"Well guys, babies are very special....."

"Yeah like me!"

"Cinco, please don't interrupt Mommy when I'm talking. Babies are special, and they come to families when God wants them to. And that's why your baby sister Cinco is so special, and that's why you are so special. You came to us when it was the right time for you guys. When you were the right thing for our family. Ok?"


"Yes X-Man?"

"I want Santa to bring me a ukulele for Christmas."

I'm not sure that's an improvement.

Thursday, December 15, 2016

Celebrate with me! Only ten more days until Cinco and X-Man stop asking me every morning "Is it Christmas yet? Can we open presents? Why not? We want to open presents!!!" Insert hysterical tears here.

From what I can tell, no one is overly impressed with 2016 and everyone is planning on upgrading to a new model year very soon. I certainly fall within this category. It's been a crazy time, there have been moments here and there that I think "oh I should blog this before I forget." But I've become so efficient in my old age, that I forget things without even blogging them.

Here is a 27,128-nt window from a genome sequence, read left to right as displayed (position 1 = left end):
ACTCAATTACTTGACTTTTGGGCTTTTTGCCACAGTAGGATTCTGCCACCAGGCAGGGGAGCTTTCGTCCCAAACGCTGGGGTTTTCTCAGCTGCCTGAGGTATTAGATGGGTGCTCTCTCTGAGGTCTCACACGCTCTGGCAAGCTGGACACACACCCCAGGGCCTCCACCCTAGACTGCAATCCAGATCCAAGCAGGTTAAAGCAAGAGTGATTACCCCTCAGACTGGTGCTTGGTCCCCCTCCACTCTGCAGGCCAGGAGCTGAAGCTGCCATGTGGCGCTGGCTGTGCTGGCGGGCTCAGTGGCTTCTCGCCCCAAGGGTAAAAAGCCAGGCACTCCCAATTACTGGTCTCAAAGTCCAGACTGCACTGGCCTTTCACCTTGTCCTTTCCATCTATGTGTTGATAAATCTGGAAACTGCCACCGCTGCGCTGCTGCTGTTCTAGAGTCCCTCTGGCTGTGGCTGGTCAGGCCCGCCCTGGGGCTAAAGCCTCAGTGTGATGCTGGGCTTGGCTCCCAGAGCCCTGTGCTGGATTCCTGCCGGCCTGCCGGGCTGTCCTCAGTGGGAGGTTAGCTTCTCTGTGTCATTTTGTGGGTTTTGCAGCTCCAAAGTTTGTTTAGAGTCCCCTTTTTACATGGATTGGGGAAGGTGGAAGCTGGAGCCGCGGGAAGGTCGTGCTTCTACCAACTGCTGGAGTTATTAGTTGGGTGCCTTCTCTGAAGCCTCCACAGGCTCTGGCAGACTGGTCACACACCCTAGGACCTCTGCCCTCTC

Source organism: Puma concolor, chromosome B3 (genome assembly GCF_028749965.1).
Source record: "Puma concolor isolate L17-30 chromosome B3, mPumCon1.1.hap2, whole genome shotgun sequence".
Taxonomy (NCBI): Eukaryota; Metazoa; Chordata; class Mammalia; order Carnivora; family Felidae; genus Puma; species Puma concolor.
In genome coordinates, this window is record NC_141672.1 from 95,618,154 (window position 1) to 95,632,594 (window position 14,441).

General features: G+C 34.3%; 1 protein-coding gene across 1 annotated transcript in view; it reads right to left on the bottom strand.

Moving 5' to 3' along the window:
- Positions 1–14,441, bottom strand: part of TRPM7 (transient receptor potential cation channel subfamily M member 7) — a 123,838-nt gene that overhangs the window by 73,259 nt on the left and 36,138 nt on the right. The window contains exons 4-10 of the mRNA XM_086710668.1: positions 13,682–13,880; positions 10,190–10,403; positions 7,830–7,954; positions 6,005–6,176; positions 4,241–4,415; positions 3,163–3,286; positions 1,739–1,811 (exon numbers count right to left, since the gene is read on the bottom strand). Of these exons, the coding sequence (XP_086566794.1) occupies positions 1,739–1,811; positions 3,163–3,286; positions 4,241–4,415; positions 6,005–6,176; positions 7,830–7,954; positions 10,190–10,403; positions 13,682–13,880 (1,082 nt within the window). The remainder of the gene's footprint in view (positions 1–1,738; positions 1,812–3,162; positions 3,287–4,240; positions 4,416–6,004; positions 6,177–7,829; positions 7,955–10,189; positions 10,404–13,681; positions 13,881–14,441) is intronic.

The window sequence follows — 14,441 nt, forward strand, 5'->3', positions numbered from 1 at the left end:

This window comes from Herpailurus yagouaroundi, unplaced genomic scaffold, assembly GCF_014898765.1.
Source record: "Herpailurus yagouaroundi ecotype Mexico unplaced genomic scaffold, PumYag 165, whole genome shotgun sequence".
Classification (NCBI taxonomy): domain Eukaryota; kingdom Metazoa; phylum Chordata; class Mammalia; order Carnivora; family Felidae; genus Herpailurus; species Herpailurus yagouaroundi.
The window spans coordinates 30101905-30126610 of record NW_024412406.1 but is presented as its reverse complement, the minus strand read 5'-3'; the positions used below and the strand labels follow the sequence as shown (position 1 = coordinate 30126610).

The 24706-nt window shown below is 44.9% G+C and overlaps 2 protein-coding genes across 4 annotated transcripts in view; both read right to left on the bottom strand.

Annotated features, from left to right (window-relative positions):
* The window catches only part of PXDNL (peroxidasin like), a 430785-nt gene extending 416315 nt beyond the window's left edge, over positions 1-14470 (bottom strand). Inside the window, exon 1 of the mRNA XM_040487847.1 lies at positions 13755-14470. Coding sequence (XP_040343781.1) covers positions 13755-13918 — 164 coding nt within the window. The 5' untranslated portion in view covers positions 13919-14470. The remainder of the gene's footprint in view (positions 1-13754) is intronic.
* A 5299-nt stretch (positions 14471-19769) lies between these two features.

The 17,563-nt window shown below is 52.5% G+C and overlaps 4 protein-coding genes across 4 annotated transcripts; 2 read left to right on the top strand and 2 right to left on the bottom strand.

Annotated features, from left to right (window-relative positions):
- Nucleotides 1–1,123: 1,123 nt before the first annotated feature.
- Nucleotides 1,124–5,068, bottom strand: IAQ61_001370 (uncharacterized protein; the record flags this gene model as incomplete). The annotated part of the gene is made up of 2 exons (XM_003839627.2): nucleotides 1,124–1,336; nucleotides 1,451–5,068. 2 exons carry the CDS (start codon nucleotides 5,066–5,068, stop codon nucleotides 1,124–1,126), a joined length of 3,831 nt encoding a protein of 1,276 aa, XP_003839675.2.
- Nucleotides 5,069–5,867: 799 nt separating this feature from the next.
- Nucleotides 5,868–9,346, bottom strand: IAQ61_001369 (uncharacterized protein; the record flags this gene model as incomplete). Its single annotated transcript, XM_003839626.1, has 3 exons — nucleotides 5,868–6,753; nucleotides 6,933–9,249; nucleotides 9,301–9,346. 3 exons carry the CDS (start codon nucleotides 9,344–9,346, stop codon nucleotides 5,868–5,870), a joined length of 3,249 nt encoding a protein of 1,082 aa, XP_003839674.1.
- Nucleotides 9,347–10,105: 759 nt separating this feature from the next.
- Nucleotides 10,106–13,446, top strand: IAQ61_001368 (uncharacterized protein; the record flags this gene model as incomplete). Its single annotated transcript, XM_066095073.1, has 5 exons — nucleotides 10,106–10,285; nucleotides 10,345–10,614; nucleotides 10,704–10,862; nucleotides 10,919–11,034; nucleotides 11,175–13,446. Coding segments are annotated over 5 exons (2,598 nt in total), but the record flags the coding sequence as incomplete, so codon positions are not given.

Not that there haven't been highlights. Like within X-Man's first month of school, first month of any of our children's experience in a school, we'd been to the principal's office twice. Cinco has decided that we aren't all hopping to quite as promptly as she belives we should. I believe her exact words "Everyone needs to do what I want always." Threeanger indeed.